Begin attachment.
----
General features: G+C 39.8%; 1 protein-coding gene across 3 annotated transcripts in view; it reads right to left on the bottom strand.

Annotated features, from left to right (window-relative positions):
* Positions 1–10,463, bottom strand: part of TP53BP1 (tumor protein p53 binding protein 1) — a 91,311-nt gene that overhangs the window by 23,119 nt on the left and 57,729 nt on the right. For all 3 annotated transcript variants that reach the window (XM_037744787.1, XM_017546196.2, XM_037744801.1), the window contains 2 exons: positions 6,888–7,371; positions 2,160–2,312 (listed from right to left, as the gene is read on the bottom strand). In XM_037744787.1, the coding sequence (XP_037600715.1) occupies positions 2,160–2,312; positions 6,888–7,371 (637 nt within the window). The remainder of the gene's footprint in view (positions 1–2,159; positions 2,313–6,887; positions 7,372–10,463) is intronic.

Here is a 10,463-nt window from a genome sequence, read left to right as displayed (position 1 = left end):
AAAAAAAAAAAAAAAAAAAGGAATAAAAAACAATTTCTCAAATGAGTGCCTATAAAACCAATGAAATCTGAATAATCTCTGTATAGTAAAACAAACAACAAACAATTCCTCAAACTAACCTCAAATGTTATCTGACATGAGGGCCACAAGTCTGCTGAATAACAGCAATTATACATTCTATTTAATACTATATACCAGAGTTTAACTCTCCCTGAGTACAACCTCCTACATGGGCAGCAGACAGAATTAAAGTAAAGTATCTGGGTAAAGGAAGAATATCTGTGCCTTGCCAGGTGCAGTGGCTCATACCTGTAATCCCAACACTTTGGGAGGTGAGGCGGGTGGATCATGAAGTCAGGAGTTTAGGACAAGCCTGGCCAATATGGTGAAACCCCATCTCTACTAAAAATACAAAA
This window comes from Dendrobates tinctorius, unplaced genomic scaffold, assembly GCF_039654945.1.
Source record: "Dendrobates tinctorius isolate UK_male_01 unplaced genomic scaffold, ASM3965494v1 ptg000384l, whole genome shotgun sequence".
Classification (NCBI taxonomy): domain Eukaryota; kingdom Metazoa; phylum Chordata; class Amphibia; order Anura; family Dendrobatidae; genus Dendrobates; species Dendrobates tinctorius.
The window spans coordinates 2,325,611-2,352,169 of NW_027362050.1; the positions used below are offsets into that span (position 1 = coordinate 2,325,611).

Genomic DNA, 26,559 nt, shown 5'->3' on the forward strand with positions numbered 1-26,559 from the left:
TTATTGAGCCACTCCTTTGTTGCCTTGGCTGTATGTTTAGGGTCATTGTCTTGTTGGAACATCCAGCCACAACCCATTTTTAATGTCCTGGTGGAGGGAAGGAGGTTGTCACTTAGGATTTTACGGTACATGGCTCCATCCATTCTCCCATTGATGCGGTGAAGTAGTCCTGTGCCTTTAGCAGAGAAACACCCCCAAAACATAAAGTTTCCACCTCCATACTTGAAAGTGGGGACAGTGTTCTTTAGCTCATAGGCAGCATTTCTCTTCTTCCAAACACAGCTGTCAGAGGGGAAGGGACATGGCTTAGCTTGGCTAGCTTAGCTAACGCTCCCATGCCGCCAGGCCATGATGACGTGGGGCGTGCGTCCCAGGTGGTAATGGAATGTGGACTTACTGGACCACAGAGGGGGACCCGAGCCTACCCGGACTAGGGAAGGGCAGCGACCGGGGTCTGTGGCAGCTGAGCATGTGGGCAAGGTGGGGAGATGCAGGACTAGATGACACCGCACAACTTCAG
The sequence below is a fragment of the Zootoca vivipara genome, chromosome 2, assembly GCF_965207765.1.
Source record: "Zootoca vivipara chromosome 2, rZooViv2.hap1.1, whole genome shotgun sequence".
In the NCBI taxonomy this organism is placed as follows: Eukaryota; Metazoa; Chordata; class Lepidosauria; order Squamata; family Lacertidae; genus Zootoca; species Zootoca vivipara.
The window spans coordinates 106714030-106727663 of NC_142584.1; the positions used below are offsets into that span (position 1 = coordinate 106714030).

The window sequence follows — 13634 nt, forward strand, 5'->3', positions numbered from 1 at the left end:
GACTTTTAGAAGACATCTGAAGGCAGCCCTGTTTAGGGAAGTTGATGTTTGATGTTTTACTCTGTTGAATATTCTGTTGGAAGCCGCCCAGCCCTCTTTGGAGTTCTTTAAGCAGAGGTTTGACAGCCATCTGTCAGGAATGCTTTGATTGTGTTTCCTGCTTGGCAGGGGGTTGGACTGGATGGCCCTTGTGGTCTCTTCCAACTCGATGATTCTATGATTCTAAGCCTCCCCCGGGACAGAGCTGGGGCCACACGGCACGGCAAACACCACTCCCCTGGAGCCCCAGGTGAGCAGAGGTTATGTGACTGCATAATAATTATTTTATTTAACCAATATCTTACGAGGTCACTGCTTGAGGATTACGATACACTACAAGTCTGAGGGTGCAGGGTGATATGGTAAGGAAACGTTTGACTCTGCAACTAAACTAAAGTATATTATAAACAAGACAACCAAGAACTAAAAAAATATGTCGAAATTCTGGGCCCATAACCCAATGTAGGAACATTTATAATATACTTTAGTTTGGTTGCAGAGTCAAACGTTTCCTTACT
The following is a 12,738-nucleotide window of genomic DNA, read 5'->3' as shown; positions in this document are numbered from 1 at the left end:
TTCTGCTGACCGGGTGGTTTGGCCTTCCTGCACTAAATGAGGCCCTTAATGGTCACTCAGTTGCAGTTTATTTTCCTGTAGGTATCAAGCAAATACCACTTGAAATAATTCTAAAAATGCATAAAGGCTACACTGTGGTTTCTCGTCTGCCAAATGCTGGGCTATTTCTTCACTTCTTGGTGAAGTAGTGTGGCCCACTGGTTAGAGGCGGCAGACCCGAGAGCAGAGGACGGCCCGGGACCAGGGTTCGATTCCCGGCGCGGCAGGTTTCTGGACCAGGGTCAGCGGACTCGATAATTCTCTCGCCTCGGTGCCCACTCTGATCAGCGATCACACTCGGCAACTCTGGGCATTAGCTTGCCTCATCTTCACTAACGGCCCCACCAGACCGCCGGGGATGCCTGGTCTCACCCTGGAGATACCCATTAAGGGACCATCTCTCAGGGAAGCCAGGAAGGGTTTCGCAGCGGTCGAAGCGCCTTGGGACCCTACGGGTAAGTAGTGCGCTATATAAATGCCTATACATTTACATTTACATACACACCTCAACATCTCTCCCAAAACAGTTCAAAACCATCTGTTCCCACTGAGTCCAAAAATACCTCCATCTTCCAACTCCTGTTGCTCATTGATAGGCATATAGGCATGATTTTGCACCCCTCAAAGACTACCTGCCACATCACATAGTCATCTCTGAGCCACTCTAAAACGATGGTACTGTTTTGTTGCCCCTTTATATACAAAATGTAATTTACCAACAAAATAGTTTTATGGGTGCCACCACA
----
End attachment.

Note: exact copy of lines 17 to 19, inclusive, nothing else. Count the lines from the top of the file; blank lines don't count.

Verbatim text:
GACTTTTAGAAGACATCTGAAGGCAGCCCTGTTTAGGGAAGTTGATGTTTGATGTTTTACTCTGTTGAATATTCTGTTGGAAGCCGCCCAGCCCTCTTTGGAGTTCTTTAAGCAGAGGTTTGACAGCCATCTGTCAGGAATGCTTTGATTGTGTTTCCTGCTTGGCAGGGGGTTGGACTGGATGGCCCTTGTGGTCTCTTCCAACTCGATGATTCTATGATTCTAAGCCTCCCCCGGGACAGAGCTGGGGCCACACGGCACGGCAAACACCACTCCCCTGGAGCCCCAGGTGAGCAGAGGTTATGTGACTGCATAATAATTATTTTATTTAACCAATATCTTACGAGGTCACTGCTTGAGGATTACGATACACTACAAGTCTGAGGGTGCAGGGTGATATGGTAAGGAAACGTTTGACTCTGCAACTAAACTAAAGTATATTATAAACAAGACAACCAAGAACTAAAAAAATATGTCGAAATTCTGGGCCCATAACCCAATGTAGGAACATTTATAATATACTTTAGTTTGGTTGCAGAGTCAAACGTTTCCTTACT
The following is a 12,738-nucleotide window of genomic DNA, read 5'->3' as shown; positions in this document are numbered from 1 at the left end:
TTCTGCTGACCGGGTGGTTTGGCCTTCCTGCACTAAATGAGGCCCTTAATGGTCACTCAGTTGCAGTTTATTTTCCTGTAGGTATCAAGCAAATACCACTTGAAATAATTCTAAAAATGCATAAAGGCTACACTGTGGTTTCTCGTCTGCCAAATGCTGGGCTATTTCTTCACTTCTTGGTGAAGTAGTGTGGCCCACTGGTTAGAGGCGGCAGACCCGAGAGCAGAGGACGGCCCGGGACCAGGGTTCGATTCCCGGCGCGGCAGGTTTCTGGACCAGGGTCAGCGGACTCGATAATTCTCTCGCCTCGGTGCCCACTCTGATCAGCGATCACACTCGGCAACTCTGGGCATTAGCTTGCCTCATCTTCACTAACGGCCCCACCAGACCGCCGGGGATGCCTGGTCTCACCCTGGAGATACCCATTAAGGGACCATCTCTCAGGGAAGCCAGGAAGGGTTTCGCAGCGGTCGAAGCGCCTTGGGACCCTACGGGTAAGTAGTGCGCTATATAAATGCCTATACATTTACATTTACATACACACCTCAACATCTCTCCCAAAACAGTTCAAAACCATCTGTTCCCACTGAGTCCAAAAATACCTCCATCTTCCAACTCCTGTTGCTCATTGATAGGCATATAGGCATGATTTTGCACCCCTCAAAGACTACCTGCCACATCACATAGTCATCTCTGAGCCACTCTAAAACGATGGTACTGTTTTGTTGCCCCTTTATATACAAAATGTAATTTACCAACAAAATAGTTTTATGGGTGCCACCACA